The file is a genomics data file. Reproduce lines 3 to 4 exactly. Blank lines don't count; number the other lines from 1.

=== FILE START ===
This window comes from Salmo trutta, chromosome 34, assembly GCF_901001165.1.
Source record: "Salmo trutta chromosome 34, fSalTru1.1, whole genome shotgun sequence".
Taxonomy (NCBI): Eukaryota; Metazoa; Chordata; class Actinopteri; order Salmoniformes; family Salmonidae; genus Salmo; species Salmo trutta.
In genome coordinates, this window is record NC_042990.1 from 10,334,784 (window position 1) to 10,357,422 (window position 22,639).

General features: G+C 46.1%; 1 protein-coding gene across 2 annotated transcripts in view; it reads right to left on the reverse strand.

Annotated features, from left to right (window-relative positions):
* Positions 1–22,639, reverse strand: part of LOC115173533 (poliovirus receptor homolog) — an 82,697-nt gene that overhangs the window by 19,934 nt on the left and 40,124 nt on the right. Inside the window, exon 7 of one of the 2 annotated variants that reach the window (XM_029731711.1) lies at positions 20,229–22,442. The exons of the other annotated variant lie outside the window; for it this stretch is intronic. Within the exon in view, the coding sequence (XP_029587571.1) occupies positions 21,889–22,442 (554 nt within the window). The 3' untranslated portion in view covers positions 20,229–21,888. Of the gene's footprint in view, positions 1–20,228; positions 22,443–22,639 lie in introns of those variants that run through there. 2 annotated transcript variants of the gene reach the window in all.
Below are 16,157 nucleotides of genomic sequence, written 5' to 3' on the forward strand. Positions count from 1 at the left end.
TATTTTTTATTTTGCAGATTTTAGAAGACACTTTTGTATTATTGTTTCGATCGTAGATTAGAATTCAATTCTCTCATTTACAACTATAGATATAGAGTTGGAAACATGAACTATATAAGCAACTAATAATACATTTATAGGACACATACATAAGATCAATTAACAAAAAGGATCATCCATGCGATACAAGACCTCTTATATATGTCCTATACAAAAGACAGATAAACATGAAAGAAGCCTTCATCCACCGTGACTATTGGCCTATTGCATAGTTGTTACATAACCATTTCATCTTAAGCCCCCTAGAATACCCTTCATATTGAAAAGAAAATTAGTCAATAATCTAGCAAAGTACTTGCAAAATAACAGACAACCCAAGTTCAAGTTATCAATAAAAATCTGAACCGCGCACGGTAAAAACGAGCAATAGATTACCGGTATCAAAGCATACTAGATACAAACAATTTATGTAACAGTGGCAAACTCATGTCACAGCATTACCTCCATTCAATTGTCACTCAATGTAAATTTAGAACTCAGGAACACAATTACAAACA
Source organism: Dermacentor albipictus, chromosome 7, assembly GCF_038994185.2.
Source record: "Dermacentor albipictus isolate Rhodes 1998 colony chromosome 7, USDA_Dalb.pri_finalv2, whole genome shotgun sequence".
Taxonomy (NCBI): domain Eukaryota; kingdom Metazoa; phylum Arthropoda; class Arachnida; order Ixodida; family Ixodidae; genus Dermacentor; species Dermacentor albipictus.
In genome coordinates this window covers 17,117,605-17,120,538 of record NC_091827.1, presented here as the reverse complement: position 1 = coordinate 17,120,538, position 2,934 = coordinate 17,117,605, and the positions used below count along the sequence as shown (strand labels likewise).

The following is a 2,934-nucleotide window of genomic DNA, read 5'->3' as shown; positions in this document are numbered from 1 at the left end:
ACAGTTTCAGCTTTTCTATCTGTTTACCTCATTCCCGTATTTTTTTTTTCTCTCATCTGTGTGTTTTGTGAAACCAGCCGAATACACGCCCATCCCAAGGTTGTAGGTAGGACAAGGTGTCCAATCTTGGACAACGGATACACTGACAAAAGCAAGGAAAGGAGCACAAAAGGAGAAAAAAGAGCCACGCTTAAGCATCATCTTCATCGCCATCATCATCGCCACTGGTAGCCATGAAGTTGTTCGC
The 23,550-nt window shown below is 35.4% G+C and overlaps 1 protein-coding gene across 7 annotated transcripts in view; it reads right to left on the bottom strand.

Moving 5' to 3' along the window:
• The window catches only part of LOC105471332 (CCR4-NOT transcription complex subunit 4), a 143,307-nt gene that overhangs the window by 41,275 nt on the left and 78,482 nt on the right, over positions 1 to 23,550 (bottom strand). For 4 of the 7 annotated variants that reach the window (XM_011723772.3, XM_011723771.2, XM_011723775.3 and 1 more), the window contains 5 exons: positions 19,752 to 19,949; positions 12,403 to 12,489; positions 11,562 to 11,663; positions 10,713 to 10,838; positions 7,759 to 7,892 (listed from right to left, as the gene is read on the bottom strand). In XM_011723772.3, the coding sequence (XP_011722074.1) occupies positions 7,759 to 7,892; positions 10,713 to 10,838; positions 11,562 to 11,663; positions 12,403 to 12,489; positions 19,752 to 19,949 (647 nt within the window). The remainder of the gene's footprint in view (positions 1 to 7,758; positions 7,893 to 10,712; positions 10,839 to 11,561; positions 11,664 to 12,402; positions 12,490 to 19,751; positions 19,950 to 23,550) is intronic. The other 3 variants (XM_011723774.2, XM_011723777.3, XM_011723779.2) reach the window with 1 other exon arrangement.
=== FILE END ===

Taxonomy (NCBI): Eukaryota; Metazoa; Chordata; class Actinopteri; order Salmoniformes; family Salmonidae; genus Salmo; species Salmo trutta.
In genome coordinates, this window is record NC_042990.1 from 10,334,784 (window position 1) to 10,357,422 (window position 22,639).